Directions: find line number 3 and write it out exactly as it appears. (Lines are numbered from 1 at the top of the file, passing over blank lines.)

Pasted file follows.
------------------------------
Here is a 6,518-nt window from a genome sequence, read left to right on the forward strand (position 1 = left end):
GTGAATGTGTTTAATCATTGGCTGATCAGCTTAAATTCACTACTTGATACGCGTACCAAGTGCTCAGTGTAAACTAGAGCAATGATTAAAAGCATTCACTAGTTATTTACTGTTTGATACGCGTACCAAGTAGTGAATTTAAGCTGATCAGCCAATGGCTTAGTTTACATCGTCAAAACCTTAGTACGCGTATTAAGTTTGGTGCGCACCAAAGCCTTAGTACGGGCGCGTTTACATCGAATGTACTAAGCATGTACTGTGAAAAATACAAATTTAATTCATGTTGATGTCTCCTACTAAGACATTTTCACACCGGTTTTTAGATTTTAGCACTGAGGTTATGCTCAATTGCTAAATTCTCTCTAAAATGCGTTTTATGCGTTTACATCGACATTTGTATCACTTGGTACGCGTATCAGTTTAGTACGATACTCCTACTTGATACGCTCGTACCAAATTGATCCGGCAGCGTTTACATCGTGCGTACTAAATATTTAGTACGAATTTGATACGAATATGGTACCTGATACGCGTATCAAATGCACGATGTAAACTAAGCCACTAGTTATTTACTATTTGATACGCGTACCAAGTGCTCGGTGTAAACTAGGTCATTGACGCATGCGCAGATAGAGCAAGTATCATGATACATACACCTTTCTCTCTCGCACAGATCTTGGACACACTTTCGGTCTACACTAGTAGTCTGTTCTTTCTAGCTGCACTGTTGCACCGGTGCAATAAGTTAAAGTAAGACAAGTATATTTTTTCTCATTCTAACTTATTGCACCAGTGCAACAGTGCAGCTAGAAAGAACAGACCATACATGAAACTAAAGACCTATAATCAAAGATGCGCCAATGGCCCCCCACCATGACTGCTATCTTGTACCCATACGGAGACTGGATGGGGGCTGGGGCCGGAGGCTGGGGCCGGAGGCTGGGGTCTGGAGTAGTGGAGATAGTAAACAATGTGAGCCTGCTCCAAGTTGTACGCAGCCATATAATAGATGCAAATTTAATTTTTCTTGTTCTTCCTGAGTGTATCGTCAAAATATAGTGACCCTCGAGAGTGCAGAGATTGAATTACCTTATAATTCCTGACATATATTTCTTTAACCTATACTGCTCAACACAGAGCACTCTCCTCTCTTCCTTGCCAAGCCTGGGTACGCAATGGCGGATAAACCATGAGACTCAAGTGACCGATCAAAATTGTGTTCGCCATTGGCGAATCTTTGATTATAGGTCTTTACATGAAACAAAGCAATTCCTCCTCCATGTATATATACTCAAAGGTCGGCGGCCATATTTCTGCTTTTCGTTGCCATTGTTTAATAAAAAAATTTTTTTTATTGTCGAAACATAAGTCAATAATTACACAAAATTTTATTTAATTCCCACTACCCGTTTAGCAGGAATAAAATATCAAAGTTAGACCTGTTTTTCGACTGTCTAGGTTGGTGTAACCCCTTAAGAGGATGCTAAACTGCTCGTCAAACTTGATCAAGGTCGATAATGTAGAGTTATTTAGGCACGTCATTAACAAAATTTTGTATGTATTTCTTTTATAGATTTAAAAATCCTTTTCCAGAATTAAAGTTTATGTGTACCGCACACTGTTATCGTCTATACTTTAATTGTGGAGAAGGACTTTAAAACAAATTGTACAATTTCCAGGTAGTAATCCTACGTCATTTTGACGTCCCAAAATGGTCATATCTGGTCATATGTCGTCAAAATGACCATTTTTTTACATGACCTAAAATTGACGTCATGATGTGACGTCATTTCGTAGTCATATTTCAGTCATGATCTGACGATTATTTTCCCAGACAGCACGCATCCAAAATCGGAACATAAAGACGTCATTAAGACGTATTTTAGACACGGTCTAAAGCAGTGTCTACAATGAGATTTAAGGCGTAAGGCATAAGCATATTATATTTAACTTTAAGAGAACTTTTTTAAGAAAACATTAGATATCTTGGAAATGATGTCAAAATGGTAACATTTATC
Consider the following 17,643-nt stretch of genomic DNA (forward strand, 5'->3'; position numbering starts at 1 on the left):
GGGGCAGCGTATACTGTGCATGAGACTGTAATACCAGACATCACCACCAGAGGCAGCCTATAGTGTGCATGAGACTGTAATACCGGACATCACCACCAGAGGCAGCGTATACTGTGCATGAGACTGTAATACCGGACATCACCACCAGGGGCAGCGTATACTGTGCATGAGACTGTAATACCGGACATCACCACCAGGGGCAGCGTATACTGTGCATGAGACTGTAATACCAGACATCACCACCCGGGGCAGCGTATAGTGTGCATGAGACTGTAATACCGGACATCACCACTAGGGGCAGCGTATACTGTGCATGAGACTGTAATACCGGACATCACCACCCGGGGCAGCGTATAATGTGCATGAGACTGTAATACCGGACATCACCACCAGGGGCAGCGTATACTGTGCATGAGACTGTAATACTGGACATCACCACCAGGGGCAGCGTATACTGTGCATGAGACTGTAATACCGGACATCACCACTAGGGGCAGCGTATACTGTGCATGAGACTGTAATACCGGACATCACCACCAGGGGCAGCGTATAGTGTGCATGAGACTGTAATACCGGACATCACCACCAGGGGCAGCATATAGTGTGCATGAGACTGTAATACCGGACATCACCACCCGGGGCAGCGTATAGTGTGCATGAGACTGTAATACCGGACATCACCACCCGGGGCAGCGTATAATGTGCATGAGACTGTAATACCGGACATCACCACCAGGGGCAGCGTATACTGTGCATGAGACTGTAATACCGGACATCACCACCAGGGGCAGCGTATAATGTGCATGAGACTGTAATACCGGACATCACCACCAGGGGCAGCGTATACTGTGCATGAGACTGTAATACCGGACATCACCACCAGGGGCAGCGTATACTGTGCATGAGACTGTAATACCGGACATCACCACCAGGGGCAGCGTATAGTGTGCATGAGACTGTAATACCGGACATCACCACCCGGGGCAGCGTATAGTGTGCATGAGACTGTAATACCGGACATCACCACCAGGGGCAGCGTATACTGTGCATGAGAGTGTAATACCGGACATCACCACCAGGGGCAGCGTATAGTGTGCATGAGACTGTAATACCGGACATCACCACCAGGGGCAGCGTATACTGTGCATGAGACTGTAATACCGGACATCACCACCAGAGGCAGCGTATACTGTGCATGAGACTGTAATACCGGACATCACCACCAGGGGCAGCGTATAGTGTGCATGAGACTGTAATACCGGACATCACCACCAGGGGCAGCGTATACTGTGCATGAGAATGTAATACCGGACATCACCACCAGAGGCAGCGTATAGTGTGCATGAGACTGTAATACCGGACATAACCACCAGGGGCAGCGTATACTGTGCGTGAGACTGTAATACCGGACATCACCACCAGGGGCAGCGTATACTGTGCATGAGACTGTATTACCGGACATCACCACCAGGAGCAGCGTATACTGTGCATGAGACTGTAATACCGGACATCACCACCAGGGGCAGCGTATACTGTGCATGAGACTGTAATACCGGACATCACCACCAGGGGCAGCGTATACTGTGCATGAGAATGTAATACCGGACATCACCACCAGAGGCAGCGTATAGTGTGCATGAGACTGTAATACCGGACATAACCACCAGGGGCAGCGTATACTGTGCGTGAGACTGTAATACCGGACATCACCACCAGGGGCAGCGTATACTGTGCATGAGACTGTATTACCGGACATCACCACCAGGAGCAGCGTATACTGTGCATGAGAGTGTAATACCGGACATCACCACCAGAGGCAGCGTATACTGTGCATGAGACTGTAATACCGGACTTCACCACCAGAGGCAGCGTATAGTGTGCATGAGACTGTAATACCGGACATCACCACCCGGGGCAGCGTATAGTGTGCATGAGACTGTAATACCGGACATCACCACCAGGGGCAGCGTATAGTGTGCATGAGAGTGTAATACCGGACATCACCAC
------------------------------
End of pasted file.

Consider the following 17,643-nt stretch of genomic DNA (forward strand, 5'->3'; position numbering starts at 1 on the left):